Functional brain imaging across development
European Child and Adolescent Psychiatry, 07/11/2012
Rubia K – Evidence suggests that throughout development between childhood and adulthood, there is progressive refinement and integration of both task–positive fronto–cortical and fronto–subcortical activation and task–negative deactivation, leading to a more mature and controlled cognition.
- The developmental cognitive neuroscience literature has grown exponentially over the last decade.
- This paper reviews the functional magnetic resonance imaging (fMRI) literature on brain function development of typically late developing functions of cognitive and motivation control, timing and attention as well as of resting state neural networks.
- Evidence shows that between childhood and adulthood, concomitant with cognitive maturation, there is progressively increased functional activation in task–relevant lateral and medial frontal, striatal and parieto–temporal brain regions that mediate these higher level control functions.
- This is accompanied by progressively stronger functional inter–regional connectivity within task–relevant fronto–striatal and fronto–parieto–temporal networks.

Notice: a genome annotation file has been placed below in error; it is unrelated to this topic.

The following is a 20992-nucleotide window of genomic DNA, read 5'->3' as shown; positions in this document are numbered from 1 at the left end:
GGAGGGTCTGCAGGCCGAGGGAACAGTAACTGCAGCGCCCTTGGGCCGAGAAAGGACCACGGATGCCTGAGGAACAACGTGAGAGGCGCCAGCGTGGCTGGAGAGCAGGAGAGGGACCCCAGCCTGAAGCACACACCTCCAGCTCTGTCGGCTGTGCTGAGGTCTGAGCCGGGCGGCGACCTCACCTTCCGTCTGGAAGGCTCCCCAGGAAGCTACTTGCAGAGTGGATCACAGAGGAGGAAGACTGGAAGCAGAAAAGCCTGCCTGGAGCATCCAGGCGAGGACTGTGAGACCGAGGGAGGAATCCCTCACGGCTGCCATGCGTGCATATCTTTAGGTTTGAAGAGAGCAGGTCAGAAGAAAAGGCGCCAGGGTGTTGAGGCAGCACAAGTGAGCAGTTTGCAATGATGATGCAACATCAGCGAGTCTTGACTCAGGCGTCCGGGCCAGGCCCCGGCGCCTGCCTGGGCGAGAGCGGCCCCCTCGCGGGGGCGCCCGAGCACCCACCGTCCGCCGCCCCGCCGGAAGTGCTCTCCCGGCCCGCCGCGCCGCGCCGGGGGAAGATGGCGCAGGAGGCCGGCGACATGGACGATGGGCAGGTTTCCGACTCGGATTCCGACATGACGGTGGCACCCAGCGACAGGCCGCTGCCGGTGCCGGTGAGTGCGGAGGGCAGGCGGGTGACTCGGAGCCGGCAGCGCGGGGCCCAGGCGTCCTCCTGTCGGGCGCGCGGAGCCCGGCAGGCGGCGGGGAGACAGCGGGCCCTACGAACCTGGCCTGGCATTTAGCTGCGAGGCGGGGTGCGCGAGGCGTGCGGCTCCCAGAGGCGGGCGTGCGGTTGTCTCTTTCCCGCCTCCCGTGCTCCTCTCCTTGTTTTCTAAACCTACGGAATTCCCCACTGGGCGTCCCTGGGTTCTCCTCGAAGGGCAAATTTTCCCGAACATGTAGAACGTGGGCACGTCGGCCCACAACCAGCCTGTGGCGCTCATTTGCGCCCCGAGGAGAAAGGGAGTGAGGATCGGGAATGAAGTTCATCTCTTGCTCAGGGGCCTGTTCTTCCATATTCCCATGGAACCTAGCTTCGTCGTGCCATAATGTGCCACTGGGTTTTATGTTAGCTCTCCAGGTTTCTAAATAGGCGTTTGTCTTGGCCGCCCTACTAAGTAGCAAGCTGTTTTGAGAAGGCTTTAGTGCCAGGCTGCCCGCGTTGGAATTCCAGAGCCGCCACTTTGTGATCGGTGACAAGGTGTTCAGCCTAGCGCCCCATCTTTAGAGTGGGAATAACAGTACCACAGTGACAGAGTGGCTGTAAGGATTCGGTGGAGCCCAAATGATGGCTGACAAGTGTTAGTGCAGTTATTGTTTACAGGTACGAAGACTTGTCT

- Negative age associations are observed in earlier developing posterior and limbic regions, suggesting a shift with age from the recruitment of “bottom–up” processing regions towards “top–down” fronto–cortical and fronto–subcortical connections, leading to a more mature, supervised cognition.
- The resting state fMRI literature further complements this evidence by showing progressively stronger deactivation with age in anti–correlated task–negative resting state networks, which is associated with better task performance.
- Furthermore, connectivity analyses during the resting state show that with development increasingly stronger long–range connections are being formed, for example, between fronto–parietal and fronto–cerebellar connections, in both task–positive networks and in task–negative default mode networks, together with progressively lesser short–range connections, suggesting progressive functional integration and segregation with age.